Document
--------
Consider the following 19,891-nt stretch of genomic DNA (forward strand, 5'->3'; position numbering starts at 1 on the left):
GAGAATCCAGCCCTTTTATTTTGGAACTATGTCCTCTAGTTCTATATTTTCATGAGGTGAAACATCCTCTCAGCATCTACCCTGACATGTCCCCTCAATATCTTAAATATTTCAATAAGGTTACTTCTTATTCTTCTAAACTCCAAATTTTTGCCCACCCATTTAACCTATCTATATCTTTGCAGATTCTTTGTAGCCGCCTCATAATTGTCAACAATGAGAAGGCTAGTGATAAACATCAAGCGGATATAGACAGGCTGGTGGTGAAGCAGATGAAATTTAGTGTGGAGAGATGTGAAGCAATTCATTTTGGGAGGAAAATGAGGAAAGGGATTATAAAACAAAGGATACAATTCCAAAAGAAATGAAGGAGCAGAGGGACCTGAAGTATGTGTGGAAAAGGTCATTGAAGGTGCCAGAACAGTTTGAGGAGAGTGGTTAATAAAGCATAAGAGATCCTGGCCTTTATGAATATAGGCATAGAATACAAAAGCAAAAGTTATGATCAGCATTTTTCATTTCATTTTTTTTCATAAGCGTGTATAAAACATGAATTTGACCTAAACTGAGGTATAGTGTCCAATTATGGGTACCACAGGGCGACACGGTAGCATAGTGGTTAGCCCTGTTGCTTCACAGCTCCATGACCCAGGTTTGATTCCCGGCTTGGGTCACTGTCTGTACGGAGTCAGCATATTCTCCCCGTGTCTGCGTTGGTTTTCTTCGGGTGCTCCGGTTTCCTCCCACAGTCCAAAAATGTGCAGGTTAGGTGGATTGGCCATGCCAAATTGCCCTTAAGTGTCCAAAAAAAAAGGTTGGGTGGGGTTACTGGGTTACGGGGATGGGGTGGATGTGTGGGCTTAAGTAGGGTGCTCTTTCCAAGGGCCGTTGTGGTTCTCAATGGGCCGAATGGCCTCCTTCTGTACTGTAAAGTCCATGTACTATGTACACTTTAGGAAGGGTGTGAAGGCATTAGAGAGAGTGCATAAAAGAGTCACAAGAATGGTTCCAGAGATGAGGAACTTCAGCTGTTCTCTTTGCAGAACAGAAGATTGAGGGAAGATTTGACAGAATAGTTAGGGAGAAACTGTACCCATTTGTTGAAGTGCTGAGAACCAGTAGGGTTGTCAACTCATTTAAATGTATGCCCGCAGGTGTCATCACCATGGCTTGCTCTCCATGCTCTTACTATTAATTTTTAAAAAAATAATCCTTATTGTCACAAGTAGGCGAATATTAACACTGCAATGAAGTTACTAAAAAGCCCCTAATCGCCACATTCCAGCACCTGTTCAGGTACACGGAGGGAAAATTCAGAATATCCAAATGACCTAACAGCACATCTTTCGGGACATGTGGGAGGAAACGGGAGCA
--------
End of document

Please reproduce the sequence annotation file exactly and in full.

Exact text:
Consider the following 19,891-nt stretch of genomic DNA (forward strand, 5'->3'; position numbering starts at 1 on the left):
GAGAATCCAGCCCTTTTATTTTGGAACTATGTCCTCTAGTTCTATATTTTCATGAGGTGAAACATCCTCTCAGCATCTACCCTGACATGTCCCCTCAATATCTTAAATATTTCAATAAGGTTACTTCTTATTCTTCTAAACTCCAAATTTTTGCCCACCCATTTAACCTATCTATATCTTTGCAGATTCTTTGTAGCCGCCTCATAATTGTCAACAATGAGAAGGCTAGTGATAAACATCAAGCGGATATAGACAGGCTGGTGGTGAAGCAGATGAAATTTAGTGTGGAGAGATGTGAAGCAATTCATTTTGGGAGGAAAATGAGGAAAGGGATTATAAAACAAAGGATACAATTCCAAAAGAAATGAAGGAGCAGAGGGACCTGAAGTATGTGTGGAAAAGGTCATTGAAGGTGCCAGAACAGTTTGAGGAGAGTGGTTAATAAAGCATAAGAGATCCTGGCCTTTATGAATATAGGCATAGAATACAAAAGCAAAAGTTATGATCAGCATTTTTCATTTCATTTTTTTTCATAAGCGTGTATAAAACATGAATTTGACCTAAACTGAGGTATAGTGTCCAATTATGGGTACCACAGGGCGACACGGTAGCATAGTGGTTAGCCCTGTTGCTTCACAGCTCCATGACCCAGGTTTGATTCCCGGCTTGGGTCACTGTCTGTACGGAGTCAGCATATTCTCCCCGTGTCTGCGTTGGTTTTCTTCGGGTGCTCCGGTTTCCTCCCACAGTCCAAAAATGTGCAGGTTAGGTGGATTGGCCATGCCAAATTGCCCTTAAGTGTCCAAAAAAAAAGGTTGGGTGGGGTTACTGGGTTACGGGGATGGGGTGGATGTGTGGGCTTAAGTAGGGTGCTCTTTCCAAGGGCCGTTGTGGTTCTCAATGGGCCGAATGGCCTCCTTCTGTACTGTAAAGTCCATGTACTATGTACACTTTAGGAAGGGTGTGAAGGCATTAGAGAGAGTGCATAAAAGAGTCACAAGAATGGTTCCAGAGATGAGGAACTTCAGCTGTTCTCTTTGCAGAACAGAAGATTGAGGGAAGATTTGACAGAATAGTTAGGGAGAAACTGTACCCATTTGTTGAAGTGCTGAGAACCAGTAGGGTTGTCAACTCATTTAAATGTATGCCCGCAGGTGTCATCACCATGGCTTGCTCTCCATGCTCTTACTATTAATTTTTAAAAAAATAATCCTTATTGTCACAAGTAGGCGAATATTAACACTGCAATGAAGTTACTAAAAAGCCCCTAATCGCCACATTCCAGCACCTGTTCAGGTACACGGAGGGAAAATTCAGAATATCCAAATGACCTAACAGCACATCTTTCGGGACATGTGGGAGGAAACGGGAGCA